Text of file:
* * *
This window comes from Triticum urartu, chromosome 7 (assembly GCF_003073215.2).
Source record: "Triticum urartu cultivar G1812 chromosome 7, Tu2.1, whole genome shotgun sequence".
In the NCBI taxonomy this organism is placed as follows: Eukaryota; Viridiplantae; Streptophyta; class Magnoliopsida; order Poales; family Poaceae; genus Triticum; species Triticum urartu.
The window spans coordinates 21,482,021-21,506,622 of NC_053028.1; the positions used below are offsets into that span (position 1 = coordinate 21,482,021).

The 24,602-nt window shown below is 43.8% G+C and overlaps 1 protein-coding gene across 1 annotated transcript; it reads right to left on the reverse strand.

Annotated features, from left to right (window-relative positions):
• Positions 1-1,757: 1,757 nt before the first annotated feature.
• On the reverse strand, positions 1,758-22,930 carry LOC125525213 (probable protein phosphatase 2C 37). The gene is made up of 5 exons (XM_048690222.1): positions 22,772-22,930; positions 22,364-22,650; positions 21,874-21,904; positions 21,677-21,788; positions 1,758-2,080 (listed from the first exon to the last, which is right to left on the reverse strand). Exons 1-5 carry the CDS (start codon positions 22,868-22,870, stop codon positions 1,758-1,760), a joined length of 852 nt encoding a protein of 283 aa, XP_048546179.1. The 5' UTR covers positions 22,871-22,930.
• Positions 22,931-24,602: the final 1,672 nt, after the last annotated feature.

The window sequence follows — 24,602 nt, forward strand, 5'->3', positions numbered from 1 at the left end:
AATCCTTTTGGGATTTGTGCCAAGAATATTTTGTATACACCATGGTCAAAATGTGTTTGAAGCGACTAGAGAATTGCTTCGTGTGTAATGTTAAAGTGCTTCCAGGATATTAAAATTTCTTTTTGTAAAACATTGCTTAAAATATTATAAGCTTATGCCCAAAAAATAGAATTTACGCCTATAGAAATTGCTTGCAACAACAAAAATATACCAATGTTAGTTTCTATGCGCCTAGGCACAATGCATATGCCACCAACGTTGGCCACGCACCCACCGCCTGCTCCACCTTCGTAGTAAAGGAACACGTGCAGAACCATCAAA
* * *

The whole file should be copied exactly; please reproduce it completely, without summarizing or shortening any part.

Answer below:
This window comes from Triticum urartu, chromosome 7 (assembly GCF_003073215.2).
Source record: "Triticum urartu cultivar G1812 chromosome 7, Tu2.1, whole genome shotgun sequence".
In the NCBI taxonomy this organism is placed as follows: Eukaryota; Viridiplantae; Streptophyta; class Magnoliopsida; order Poales; family Poaceae; genus Triticum; species Triticum urartu.
The window spans coordinates 21,482,021-21,506,622 of NC_053028.1; the positions used below are offsets into that span (position 1 = coordinate 21,482,021).

The 24,602-nt window shown below is 43.8% G+C and overlaps 1 protein-coding gene across 1 annotated transcript; it reads right to left on the reverse strand.

Annotated features, from left to right (window-relative positions):
• Positions 1-1,757: 1,757 nt before the first annotated feature.
• On the reverse strand, positions 1,758-22,930 carry LOC125525213 (probable protein phosphatase 2C 37). The gene is made up of 5 exons (XM_048690222.1): positions 22,772-22,930; positions 22,364-22,650; positions 21,874-21,904; positions 21,677-21,788; positions 1,758-2,080 (listed from the first exon to the last, which is right to left on the reverse strand). Exons 1-5 carry the CDS (start codon positions 22,868-22,870, stop codon positions 1,758-1,760), a joined length of 852 nt encoding a protein of 283 aa, XP_048546179.1. The 5' UTR covers positions 22,871-22,930.
• Positions 22,931-24,602: the final 1,672 nt, after the last annotated feature.

The window sequence follows — 24,602 nt, forward strand, 5'->3', positions numbered from 1 at the left end:
AATCCTTTTGGGATTTGTGCCAAGAATATTTTGTATACACCATGGTCAAAATGTGTTTGAAGCGACTAGAGAATTGCTTCGTGTGTAATGTTAAAGTGCTTCCAGGATATTAAAATTTCTTTTTGTAAAACATTGCTTAAAATATTATAAGCTTATGCCCAAAAAATAGAATTTACGCCTATAGAAATTGCTTGCAACAACAAAAATATACCAATGTTAGTTTCTATGCGCCTAGGCACAATGCATATGCCACCAACGTTGGCCACGCACCCACCGCCTGCTCCACCTTCGTAGTAAAGGAACACGTGCAGAACCATCAAA